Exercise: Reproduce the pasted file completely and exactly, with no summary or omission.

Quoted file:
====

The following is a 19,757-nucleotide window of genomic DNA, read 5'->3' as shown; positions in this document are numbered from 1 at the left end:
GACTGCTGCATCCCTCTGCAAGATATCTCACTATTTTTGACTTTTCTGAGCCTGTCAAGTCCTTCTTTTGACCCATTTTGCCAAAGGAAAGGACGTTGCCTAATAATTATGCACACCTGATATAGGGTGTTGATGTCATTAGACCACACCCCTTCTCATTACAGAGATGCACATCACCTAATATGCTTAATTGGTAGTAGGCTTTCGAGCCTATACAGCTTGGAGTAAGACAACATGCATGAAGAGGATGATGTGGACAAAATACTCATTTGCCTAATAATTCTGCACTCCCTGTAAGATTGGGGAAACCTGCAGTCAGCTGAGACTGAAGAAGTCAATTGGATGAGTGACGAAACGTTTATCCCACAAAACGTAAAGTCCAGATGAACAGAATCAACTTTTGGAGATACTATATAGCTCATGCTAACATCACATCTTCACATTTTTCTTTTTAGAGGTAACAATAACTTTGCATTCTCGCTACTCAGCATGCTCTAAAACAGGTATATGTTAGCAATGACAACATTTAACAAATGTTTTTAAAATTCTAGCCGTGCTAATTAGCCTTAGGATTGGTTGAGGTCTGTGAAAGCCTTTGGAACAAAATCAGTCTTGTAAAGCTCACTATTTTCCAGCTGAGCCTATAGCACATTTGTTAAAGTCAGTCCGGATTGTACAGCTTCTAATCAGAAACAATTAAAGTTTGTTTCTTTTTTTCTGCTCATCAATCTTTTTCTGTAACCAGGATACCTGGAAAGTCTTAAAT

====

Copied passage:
The following is a 19,757-nucleotide window of genomic DNA, read 5'->3' as shown; positions in this document are numbered from 1 at the left end:
GACTGCTGCATCCCTCTGCAAGATATCTCACTATTTTTGACTTTTCTGAGCCTGTCAAGTCCTTCTTTTGACCCATTTTGCCAAAGGAAAGGACGTTGCCTAATAATTATGCACACCTGATATAGGGTGTTGATGTCATTAGACCACACCCCTTCTCATTACAGAGATGCACATCACCTAATATGCTTAATTGGTAGTAGGCTTTCGAGCCTATACAGCTTGGAGTAAGACAACATGCATGAAGAGGATGATGTGGACAAAATACTCATTTGCCTAATAATTCTGCACTCCCTGTAAGATTGGGGAAACCTGCAGTCAGCTGAGACTGAAGAAGTCAATTGGATGAGTGACGAAACGTTTATCCCACAAAACGTAAAGTCCAGATGAACAGAATCAACTTTTGGAGATACTATATAGCTCATGCTAACATCACATCTTCACATTTTTCTTTTTAGAGGTAACAATAACTTTGCATTCTCGCTACTCAGCATGCTCTAAAACAGGTATATGTTAGCAATGACAACATTTAACAAATGTTTTTAAAATTCTAGCCGTGCTAATTAGCCTTAGGATTGGTTGAGGTCTGTGAAAGCCTTTGGAACAAAATCAGTCTTGTAAAGCTCACTATTTTCCAGCTGAGCCTATAGCACATTTGTTAAAGTCAGTCCGGATTGTACAGCTTCTAATCAGAAACAATTAAAGTTTGTTTCTTTTTTTCTGCTCATCAATCTTTTTCTGTAACCAGGATACCTGGAAAGTCTTAAAT